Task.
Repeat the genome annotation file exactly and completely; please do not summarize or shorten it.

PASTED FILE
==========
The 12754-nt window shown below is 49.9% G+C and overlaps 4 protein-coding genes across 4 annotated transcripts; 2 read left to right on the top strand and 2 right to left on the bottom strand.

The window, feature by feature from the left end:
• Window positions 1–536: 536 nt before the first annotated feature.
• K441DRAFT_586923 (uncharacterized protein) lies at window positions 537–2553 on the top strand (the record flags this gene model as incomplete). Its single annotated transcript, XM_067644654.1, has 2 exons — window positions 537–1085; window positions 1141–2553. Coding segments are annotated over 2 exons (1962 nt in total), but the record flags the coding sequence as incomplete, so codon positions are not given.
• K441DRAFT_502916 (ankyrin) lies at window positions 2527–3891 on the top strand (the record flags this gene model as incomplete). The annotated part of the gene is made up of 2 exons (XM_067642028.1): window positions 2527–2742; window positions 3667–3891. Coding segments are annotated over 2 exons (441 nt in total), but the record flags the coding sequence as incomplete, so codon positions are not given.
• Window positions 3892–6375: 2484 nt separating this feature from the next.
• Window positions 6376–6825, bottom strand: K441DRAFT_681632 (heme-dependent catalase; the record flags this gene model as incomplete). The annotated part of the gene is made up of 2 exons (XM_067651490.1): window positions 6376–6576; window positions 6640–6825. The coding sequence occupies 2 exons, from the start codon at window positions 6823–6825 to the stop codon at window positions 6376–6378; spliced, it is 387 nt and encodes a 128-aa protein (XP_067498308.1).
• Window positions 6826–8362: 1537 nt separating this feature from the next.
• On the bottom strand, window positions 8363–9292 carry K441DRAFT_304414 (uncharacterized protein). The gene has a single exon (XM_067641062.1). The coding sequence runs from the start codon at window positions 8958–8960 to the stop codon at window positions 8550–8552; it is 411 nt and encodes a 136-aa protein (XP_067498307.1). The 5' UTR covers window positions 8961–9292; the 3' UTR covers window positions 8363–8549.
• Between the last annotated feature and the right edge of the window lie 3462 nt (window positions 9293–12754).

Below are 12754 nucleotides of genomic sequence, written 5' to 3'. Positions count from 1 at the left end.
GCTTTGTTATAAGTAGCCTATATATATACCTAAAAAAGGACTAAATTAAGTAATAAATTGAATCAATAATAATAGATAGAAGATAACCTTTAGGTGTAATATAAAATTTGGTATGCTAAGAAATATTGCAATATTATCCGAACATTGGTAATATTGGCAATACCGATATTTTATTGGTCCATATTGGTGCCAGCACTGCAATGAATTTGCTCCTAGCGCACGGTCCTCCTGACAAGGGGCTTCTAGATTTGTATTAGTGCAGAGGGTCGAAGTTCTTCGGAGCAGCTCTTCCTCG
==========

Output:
The 12754-nt window shown below is 49.9% G+C and overlaps 4 protein-coding genes across 4 annotated transcripts; 2 read left to right on the top strand and 2 right to left on the bottom strand.

The window, feature by feature from the left end:
• Window positions 1–536: 536 nt before the first annotated feature.
• K441DRAFT_586923 (uncharacterized protein) lies at window positions 537–2553 on the top strand (the record flags this gene model as incomplete). Its single annotated transcript, XM_067644654.1, has 2 exons — window positions 537–1085; window positions 1141–2553. Coding segments are annotated over 2 exons (1962 nt in total), but the record flags the coding sequence as incomplete, so codon positions are not given.
• K441DRAFT_502916 (ankyrin) lies at window positions 2527–3891 on the top strand (the record flags this gene model as incomplete). The annotated part of the gene is made up of 2 exons (XM_067642028.1): window positions 2527–2742; window positions 3667–3891. Coding segments are annotated over 2 exons (441 nt in total), but the record flags the coding sequence as incomplete, so codon positions are not given.
• Window positions 3892–6375: 2484 nt separating this feature from the next.
• Window positions 6376–6825, bottom strand: K441DRAFT_681632 (heme-dependent catalase; the record flags this gene model as incomplete). The annotated part of the gene is made up of 2 exons (XM_067651490.1): window positions 6376–6576; window positions 6640–6825. The coding sequence occupies 2 exons, from the start codon at window positions 6823–6825 to the stop codon at window positions 6376–6378; spliced, it is 387 nt and encodes a 128-aa protein (XP_067498308.1).
• Window positions 6826–8362: 1537 nt separating this feature from the next.
• On the bottom strand, window positions 8363–9292 carry K441DRAFT_304414 (uncharacterized protein). The gene has a single exon (XM_067641062.1). The coding sequence runs from the start codon at window positions 8958–8960 to the stop codon at window positions 8550–8552; it is 411 nt and encodes a 136-aa protein (XP_067498307.1). The 5' UTR covers window positions 8961–9292; the 3' UTR covers window positions 8363–8549.
• Between the last annotated feature and the right edge of the window lie 3462 nt (window positions 9293–12754).

Below are 12754 nucleotides of genomic sequence, written 5' to 3'. Positions count from 1 at the left end.
GCTTTGTTATAAGTAGCCTATATATATACCTAAAAAAGGACTAAATTAAGTAATAAATTGAATCAATAATAATAGATAGAAGATAACCTTTAGGTGTAATATAAAATTTGGTATGCTAAGAAATATTGCAATATTATCCGAACATTGGTAATATTGGCAATACCGATATTTTATTGGTCCATATTGGTGCCAGCACTGCAATGAATTTGCTCCTAGCGCACGGTCCTCCTGACAAGGGGCTTCTAGATTTGTATTAGTGCAGAGGGTCGAAGTTCTTCGGAGCAGCTCTTCCTCG